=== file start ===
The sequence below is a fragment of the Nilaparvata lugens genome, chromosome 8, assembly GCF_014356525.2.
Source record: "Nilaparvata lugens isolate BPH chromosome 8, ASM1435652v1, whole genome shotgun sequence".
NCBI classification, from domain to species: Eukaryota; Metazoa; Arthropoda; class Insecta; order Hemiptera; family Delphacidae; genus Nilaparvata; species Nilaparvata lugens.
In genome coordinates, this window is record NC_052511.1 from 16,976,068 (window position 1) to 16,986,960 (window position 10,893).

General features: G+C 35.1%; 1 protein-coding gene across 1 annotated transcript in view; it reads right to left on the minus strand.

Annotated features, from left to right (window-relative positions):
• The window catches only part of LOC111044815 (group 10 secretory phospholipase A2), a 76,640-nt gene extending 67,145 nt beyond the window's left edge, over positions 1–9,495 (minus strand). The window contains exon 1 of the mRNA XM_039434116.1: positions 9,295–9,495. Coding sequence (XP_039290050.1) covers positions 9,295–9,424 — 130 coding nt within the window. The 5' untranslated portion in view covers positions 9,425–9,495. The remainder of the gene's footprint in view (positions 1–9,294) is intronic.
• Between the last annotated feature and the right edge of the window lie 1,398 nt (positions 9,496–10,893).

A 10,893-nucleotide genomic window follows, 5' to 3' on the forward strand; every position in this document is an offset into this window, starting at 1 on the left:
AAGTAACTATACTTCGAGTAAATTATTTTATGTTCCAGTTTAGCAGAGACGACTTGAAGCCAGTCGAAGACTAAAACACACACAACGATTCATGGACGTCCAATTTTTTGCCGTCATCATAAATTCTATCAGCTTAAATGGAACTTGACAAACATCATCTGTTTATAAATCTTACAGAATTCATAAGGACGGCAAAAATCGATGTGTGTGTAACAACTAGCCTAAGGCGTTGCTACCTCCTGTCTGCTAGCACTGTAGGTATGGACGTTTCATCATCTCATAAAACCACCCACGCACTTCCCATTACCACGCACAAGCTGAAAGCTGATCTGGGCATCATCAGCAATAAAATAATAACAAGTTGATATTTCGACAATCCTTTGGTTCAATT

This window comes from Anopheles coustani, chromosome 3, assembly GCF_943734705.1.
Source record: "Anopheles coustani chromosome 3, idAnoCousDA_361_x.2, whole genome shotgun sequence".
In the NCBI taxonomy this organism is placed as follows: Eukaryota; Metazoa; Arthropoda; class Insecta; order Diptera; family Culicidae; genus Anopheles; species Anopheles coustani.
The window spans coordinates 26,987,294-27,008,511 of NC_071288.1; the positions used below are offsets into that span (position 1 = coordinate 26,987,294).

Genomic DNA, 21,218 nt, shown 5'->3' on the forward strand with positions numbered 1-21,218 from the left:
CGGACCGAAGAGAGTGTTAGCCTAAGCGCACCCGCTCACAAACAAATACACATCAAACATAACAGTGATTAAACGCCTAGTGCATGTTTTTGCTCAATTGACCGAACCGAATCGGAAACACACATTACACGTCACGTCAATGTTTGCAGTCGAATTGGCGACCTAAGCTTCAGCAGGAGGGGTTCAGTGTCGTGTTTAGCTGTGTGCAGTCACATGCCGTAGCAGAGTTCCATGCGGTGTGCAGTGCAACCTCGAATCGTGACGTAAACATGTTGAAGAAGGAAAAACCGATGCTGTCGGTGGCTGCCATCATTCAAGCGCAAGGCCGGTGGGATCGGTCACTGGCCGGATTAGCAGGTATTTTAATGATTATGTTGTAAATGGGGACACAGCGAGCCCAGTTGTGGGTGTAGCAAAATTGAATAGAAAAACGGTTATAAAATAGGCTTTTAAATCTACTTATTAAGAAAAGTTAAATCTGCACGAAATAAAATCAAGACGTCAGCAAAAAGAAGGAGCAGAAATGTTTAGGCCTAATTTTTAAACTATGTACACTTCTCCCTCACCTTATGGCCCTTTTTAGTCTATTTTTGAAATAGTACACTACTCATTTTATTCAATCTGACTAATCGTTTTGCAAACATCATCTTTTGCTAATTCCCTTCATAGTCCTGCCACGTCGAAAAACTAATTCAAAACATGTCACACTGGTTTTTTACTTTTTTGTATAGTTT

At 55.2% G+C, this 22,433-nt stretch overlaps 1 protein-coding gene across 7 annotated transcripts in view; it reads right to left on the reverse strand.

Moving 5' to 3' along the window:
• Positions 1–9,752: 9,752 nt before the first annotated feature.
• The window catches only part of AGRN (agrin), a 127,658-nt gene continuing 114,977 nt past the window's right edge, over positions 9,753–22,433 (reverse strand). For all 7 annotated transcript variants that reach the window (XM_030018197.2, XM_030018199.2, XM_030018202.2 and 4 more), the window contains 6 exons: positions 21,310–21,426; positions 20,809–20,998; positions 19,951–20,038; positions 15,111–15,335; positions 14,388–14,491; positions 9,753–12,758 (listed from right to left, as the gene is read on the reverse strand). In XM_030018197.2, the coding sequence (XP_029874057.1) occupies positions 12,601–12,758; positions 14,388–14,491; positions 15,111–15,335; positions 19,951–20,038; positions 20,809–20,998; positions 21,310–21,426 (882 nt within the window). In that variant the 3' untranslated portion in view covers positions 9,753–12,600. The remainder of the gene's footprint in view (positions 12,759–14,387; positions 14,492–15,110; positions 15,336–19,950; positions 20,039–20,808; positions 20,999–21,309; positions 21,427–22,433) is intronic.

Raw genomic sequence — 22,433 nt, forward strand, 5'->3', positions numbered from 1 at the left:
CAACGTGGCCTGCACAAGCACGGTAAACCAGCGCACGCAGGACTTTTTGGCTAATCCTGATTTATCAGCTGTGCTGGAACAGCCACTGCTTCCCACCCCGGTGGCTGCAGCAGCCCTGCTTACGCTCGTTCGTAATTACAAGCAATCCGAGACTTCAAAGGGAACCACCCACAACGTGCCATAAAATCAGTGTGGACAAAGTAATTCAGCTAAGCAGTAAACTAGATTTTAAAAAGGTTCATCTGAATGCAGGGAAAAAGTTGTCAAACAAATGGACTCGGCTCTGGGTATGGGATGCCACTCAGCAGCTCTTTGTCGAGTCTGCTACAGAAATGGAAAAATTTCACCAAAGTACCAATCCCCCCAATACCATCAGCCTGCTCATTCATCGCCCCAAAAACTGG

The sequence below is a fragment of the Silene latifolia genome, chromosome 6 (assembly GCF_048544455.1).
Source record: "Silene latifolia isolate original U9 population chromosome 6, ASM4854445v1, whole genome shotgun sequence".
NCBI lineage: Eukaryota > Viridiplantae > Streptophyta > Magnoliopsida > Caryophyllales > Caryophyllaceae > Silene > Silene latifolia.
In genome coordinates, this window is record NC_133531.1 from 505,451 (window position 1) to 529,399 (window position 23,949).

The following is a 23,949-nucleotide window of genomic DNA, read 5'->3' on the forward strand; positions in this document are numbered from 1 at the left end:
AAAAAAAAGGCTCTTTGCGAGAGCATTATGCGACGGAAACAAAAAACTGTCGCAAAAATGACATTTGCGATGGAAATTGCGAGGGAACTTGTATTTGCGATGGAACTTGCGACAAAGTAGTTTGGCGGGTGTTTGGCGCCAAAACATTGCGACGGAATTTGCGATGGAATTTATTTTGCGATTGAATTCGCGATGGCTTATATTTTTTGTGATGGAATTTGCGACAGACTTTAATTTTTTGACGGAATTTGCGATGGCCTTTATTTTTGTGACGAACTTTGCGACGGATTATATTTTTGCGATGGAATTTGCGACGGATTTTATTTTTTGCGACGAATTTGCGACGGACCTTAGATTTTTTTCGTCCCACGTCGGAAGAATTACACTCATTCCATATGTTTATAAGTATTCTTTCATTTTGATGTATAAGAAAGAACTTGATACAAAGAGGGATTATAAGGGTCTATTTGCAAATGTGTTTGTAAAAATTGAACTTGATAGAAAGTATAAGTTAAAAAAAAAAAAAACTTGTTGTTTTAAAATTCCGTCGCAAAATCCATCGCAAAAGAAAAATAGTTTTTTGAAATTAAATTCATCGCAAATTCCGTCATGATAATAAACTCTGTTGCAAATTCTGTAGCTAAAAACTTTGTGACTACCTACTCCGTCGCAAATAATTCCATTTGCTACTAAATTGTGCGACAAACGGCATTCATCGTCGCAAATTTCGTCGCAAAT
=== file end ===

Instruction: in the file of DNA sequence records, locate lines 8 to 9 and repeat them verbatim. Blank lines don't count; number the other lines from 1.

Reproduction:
• Between the last annotated feature and the right edge of the window lie 1,398 nt (positions 9,496–10,893).

A 10,893-nucleotide genomic window follows, 5' to 3' on the forward strand; every position in this document is an offset into this window, starting at 1 on the left: